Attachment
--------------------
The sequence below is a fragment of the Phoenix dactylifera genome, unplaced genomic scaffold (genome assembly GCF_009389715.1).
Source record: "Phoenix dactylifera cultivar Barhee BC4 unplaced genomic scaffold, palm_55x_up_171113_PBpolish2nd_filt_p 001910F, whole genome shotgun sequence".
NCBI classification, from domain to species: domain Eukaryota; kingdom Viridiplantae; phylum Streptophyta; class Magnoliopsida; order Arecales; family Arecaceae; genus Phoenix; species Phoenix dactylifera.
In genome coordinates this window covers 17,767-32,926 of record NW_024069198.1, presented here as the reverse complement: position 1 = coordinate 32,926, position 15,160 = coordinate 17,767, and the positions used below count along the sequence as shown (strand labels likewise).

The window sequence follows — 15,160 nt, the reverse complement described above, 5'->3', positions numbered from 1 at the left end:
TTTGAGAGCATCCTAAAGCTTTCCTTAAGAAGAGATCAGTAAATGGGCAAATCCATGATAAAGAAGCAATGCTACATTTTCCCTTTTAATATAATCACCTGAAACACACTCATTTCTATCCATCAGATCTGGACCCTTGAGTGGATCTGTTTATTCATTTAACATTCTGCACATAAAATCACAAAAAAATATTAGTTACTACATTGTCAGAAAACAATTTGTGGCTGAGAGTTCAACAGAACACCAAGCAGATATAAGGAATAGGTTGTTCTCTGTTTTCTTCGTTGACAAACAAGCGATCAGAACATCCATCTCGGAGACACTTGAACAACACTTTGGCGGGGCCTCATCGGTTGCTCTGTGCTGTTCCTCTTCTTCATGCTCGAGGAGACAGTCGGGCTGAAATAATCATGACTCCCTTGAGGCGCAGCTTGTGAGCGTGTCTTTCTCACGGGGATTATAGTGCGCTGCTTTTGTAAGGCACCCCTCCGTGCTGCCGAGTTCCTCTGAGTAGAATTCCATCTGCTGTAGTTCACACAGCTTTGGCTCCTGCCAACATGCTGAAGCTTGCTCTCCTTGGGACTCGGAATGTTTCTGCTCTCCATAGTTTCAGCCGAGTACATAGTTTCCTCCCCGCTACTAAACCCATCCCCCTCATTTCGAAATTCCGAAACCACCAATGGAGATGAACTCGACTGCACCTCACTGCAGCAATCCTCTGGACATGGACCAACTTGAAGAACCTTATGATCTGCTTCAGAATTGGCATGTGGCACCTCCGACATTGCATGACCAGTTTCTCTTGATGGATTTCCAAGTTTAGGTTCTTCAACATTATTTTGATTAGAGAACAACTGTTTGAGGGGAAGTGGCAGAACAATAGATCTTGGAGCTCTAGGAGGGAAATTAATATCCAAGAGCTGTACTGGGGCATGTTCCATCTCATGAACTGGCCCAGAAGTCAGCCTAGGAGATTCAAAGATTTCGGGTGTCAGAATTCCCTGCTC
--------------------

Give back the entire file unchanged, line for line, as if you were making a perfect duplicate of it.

The sequence below is a fragment of the Phoenix dactylifera genome, unplaced genomic scaffold (genome assembly GCF_009389715.1).
Source record: "Phoenix dactylifera cultivar Barhee BC4 unplaced genomic scaffold, palm_55x_up_171113_PBpolish2nd_filt_p 001910F, whole genome shotgun sequence".
NCBI classification, from domain to species: domain Eukaryota; kingdom Viridiplantae; phylum Streptophyta; class Magnoliopsida; order Arecales; family Arecaceae; genus Phoenix; species Phoenix dactylifera.
In genome coordinates this window covers 17,767-32,926 of record NW_024069198.1, presented here as the reverse complement: position 1 = coordinate 32,926, position 15,160 = coordinate 17,767, and the positions used below count along the sequence as shown (strand labels likewise).

The window sequence follows — 15,160 nt, the reverse complement described above, 5'->3', positions numbered from 1 at the left end:
TTTGAGAGCATCCTAAAGCTTTCCTTAAGAAGAGATCAGTAAATGGGCAAATCCATGATAAAGAAGCAATGCTACATTTTCCCTTTTAATATAATCACCTGAAACACACTCATTTCTATCCATCAGATCTGGACCCTTGAGTGGATCTGTTTATTCATTTAACATTCTGCACATAAAATCACAAAAAAATATTAGTTACTACATTGTCAGAAAACAATTTGTGGCTGAGAGTTCAACAGAACACCAAGCAGATATAAGGAATAGGTTGTTCTCTGTTTTCTTCGTTGACAAACAAGCGATCAGAACATCCATCTCGGAGACACTTGAACAACACTTTGGCGGGGCCTCATCGGTTGCTCTGTGCTGTTCCTCTTCTTCATGCTCGAGGAGACAGTCGGGCTGAAATAATCATGACTCCCTTGAGGCGCAGCTTGTGAGCGTGTCTTTCTCACGGGGATTATAGTGCGCTGCTTTTGTAAGGCACCCCTCCGTGCTGCCGAGTTCCTCTGAGTAGAATTCCATCTGCTGTAGTTCACACAGCTTTGGCTCCTGCCAACATGCTGAAGCTTGCTCTCCTTGGGACTCGGAATGTTTCTGCTCTCCATAGTTTCAGCCGAGTACATAGTTTCCTCCCCGCTACTAAACCCATCCCCCTCATTTCGAAATTCCGAAACCACCAATGGAGATGAACTCGACTGCACCTCACTGCAGCAATCCTCTGGACATGGACCAACTTGAAGAACCTTATGATCTGCTTCAGAATTGGCATGTGGCACCTCCGACATTGCATGACCAGTTTCTCTTGATGGATTTCCAAGTTTAGGTTCTTCAACATTATTTTGATTAGAGAACAACTGTTTGAGGGGAAGTGGCAGAACAATAGATCTTGGAGCTCTAGGAGGGAAATTAATATCCAAGAGCTGTACTGGGGCATGTTCCATCTCATGAACTGGCCCAGAAGTCAGCCTAGGAGATTCAAAGATTTCGGGTGTCAGAATTCCCTGCTC